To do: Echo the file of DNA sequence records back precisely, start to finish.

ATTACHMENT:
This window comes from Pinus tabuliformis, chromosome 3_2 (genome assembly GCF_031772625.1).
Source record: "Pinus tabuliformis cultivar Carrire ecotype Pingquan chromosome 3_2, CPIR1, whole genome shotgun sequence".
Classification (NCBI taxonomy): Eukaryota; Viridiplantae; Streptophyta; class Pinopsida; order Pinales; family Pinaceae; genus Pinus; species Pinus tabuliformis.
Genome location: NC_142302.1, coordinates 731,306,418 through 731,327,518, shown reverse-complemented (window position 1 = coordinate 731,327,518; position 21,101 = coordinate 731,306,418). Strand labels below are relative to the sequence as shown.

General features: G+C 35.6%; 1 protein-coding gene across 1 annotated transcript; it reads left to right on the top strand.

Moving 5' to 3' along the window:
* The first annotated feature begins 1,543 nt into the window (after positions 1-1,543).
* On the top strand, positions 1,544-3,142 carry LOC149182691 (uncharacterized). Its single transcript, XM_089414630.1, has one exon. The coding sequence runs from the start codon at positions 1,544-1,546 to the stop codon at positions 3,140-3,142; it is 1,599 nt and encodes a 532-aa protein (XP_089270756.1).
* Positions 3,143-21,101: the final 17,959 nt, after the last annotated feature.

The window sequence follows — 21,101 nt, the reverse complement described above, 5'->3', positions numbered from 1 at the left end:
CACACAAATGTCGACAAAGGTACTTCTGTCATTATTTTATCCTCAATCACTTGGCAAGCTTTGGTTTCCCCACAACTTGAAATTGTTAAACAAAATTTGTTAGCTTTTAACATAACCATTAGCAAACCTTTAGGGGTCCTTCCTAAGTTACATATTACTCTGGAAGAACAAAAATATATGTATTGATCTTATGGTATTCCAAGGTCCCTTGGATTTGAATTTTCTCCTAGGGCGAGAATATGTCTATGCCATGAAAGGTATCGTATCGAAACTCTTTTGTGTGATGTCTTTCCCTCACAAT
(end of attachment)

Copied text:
This window comes from Pinus tabuliformis, chromosome 3_2 (genome assembly GCF_031772625.1).
Source record: "Pinus tabuliformis cultivar Carrire ecotype Pingquan chromosome 3_2, CPIR1, whole genome shotgun sequence".
Classification (NCBI taxonomy): Eukaryota; Viridiplantae; Streptophyta; class Pinopsida; order Pinales; family Pinaceae; genus Pinus; species Pinus tabuliformis.
Genome location: NC_142302.1, coordinates 731,306,418 through 731,327,518, shown reverse-complemented (window position 1 = coordinate 731,327,518; position 21,101 = coordinate 731,306,418). Strand labels below are relative to the sequence as shown.

General features: G+C 35.6%; 1 protein-coding gene across 1 annotated transcript; it reads left to right on the top strand.

Moving 5' to 3' along the window:
* The first annotated feature begins 1,543 nt into the window (after positions 1-1,543).
* On the top strand, positions 1,544-3,142 carry LOC149182691 (uncharacterized). Its single transcript, XM_089414630.1, has one exon. The coding sequence runs from the start codon at positions 1,544-1,546 to the stop codon at positions 3,140-3,142; it is 1,599 nt and encodes a 532-aa protein (XP_089270756.1).
* Positions 3,143-21,101: the final 17,959 nt, after the last annotated feature.

The window sequence follows — 21,101 nt, the reverse complement described above, 5'->3', positions numbered from 1 at the left end:
CACACAAATGTCGACAAAGGTACTTCTGTCATTATTTTATCCTCAATCACTTGGCAAGCTTTGGTTTCCCCACAACTTGAAATTGTTAAACAAAATTTGTTAGCTTTTAACATAACCATTAGCAAACCTTTAGGGGTCCTTCCTAAGTTACATATTACTCTGGAAGAACAAAAATATATGTATTGATCTTATGGTATTCCAAGGTCCCTTGGATTTGAATTTTCTCCTAGGGCGAGAATATGTCTATGCCATGAAAGGTATCGTATCGAAACTCTTTTGTGTGATGTCTTTCCCTCACAAT